It was past three when Steven picked her up. She and Darren Wylde had spent most of the afternoon discussing this child they had given birth to: Daranyi Medical Informatics. He felt enough enthusiasm that she thought it might warrant incorporating as a separate entity. It was something to think about, the sight of this old man, at three-score and seven, so invigorated at the prospect of initiating a radical change in his life. Michael would do himself some good to spend time around a man like Darren Wylde.
She opened her eyes. They were back in Sandy, on Larkspur Lane, in front of her house. She’d fallen asleep.
“Thank you, Steven.” She got out on her own accord and stopped at the driver’s side window. “I’ll not be coming into work on Monday. So I shall see you on Tuesday.”
The sun was well gone, hidden behind the roiling charcoal sky. A hot sirocco coursed along the Salt Lake Valley, churning up a dirty yellow curtain of dust. Virga fell like veils across the horizon. In the house, Milada turned on the swamp cooler. But the wind whipped at the curtains, and she tasted the grit in the air. So she turned off the cooler and closed the windows.
She took two hundred milligrams of fexofenadine to retard the histaminic reaction to the sun, then stripped off her clothing and took a long, cold shower. Besides washing off the dust and sweat and oil, the water fixed the reaction in the skin, kept the burn from spreading. In a few hours any pressure on her skin would become unbearable.
Milada examined herself in the mirror. What a mess. Darren Wylde was right about the incidental ultraviolet. And her shoulders—she should have kept on the jacket—were just as bad. It would look like hell soon enough, and her skin would hurt even worse until the damaged flesh scabbed over. And then another twenty-four to thirty-six hours until it shed.
She showered, toweled off, and tied her yukata loosely around her waist. She gathered up her collection of drugs—antihistamines, codeine, ibuprofen, cortisone cream—that she always kept handy just in case. With her metabolism, it was a trick to take any drug with the right timing and in sufficient amounts to be effective.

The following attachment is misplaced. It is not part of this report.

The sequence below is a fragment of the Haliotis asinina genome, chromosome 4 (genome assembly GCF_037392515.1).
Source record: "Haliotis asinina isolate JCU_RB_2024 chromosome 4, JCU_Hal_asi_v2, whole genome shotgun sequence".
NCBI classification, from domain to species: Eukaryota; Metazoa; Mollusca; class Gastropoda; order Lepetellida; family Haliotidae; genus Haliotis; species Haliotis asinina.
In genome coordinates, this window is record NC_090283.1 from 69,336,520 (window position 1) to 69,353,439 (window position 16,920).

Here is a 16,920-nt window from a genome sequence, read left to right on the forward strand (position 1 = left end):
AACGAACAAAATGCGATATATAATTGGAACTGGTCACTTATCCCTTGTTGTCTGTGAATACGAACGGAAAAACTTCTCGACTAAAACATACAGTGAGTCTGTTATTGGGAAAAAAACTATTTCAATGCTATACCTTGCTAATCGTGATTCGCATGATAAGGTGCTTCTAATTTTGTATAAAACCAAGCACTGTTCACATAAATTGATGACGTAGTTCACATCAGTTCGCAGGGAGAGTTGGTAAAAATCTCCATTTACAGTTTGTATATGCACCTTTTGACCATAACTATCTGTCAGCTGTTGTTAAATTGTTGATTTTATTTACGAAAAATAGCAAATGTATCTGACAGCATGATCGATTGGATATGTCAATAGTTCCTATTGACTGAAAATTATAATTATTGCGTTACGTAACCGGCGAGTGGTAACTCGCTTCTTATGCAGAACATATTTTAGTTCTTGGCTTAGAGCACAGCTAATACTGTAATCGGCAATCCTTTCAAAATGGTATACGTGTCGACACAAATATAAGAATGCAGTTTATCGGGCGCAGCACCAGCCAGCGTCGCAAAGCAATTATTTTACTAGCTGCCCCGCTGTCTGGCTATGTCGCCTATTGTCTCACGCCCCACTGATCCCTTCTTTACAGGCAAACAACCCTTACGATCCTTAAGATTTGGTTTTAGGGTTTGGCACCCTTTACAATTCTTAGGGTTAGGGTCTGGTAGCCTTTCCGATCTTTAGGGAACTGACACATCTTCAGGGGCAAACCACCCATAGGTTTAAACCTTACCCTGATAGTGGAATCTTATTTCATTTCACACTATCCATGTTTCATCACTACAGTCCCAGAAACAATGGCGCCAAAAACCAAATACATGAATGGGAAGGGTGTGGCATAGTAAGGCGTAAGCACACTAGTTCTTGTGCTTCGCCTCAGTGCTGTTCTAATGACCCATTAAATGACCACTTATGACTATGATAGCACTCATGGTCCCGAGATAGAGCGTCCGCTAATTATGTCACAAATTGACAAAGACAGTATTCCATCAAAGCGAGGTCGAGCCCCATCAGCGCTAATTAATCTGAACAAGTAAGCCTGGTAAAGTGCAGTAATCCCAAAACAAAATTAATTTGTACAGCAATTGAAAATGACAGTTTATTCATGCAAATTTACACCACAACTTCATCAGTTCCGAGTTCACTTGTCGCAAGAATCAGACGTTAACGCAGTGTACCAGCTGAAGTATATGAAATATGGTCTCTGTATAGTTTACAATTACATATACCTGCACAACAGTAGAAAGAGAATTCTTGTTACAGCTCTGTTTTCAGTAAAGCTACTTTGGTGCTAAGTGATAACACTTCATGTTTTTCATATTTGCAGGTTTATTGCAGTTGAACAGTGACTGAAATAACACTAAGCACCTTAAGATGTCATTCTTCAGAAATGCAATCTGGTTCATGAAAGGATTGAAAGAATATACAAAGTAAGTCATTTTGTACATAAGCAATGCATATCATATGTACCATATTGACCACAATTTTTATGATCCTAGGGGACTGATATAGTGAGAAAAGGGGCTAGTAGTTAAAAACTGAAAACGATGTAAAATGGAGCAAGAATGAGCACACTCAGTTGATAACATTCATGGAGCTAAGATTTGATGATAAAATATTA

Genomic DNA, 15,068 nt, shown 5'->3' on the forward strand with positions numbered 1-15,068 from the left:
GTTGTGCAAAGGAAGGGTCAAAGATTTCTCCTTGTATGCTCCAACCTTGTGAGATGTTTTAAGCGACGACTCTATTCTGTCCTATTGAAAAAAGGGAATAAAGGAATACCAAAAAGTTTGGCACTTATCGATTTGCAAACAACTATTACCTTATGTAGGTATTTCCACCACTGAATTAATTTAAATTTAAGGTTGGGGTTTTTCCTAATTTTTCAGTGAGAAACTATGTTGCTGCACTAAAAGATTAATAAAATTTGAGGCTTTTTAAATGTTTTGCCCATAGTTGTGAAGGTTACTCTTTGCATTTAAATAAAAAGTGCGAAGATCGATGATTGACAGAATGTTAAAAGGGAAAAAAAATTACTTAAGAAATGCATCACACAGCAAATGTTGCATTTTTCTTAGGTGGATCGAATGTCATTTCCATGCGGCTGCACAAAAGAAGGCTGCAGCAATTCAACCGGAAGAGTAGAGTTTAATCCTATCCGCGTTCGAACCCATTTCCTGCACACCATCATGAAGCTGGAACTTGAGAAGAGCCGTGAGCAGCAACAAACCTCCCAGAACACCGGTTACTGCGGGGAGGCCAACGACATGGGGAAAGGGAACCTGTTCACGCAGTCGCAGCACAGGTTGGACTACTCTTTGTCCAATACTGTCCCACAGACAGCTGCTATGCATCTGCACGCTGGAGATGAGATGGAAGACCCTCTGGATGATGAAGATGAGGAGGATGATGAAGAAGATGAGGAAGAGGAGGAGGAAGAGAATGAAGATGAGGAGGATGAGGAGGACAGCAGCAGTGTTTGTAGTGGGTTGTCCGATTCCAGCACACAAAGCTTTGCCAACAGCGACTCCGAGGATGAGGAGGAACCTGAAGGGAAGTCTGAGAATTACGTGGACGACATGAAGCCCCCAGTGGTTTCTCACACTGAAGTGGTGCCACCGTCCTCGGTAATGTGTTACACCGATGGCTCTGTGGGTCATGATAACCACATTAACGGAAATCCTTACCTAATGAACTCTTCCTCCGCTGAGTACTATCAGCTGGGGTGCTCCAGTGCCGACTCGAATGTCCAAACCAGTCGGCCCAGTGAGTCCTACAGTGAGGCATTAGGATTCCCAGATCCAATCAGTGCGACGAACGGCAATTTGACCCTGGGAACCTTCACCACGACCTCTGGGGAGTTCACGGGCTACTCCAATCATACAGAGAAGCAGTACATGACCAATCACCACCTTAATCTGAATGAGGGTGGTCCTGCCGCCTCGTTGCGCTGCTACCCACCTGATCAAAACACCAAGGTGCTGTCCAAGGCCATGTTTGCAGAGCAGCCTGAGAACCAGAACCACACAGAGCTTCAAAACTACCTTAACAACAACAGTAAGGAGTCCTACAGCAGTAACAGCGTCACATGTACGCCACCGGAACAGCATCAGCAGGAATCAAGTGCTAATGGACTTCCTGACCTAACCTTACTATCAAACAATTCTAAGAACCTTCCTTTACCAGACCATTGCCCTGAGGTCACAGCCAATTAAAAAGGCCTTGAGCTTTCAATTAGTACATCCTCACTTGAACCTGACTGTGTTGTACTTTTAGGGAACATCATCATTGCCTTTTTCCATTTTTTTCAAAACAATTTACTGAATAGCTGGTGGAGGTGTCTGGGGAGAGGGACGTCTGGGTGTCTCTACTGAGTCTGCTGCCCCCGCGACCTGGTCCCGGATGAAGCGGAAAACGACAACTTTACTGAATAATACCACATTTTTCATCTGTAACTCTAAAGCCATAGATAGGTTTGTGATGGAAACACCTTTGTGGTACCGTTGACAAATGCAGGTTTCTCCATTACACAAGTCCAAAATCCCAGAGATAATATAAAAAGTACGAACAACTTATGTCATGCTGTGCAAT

In the kitchen she filled a liter bottle with warm water. She had to keep hydrated as well. In the family room, she spread out a bath towel and lay down. Then she called Jane.
“Are you okay?” was Jane’s first question.
“Do I not sound okay?”
“You sound—stressed. You’re sure you’re okay?”
“I’m okay, okay?”
A suspicious tone crept into Jane’s voice. “Did you get sunburned up there?”
“Okay, a little more than a little. I shall recover.”
“Do you have enough codeine and cortisone on hand?”
Milada sighed. This was why Jane needed to get married, so she could have a child of her own to bestow all her mothering instincts upon. Jane took the cue and moved on. “How’d the day go?”
The day had started with her sending a kid into the ICU. Aside from that, Mrs. Lincoln. She composed herself before she spoke. “The meeting with Mr. Wylde went better than expected. We are going to have to pull a few rabbits out of a few hats, but I am optimistic.”
“Anything you want me to relay to Garrick?”
“No. I shall write up a memo and e-mail you tomorrow. I’ll call the two of you Monday.”
“From home or the office?”
“Home, most likely.”
“So you got burned pretty bad then.”
“Jane—” Milada said with tender exasperation.
“Someone has to watch out for you girls.”
“I appreciate it, Jane. I promise to lie very still and think calm thoughts and take lots of drugs.”
“If you promise.”
“Good-bye, Milly. And take care.”
Milada clicked off the phone and tossed it aside. She uncapped the water bottle and washed down two codeine tabs and a thousand milligrams of ibuprofen. Then she lay very still on the floor and thought calm thoughts. Spinning off Daranyi Medical Informatics as an independent company could prove quite lucrative. No debt financing, a pure intellectual property play. She would have smiled if it didn’t hurt so much.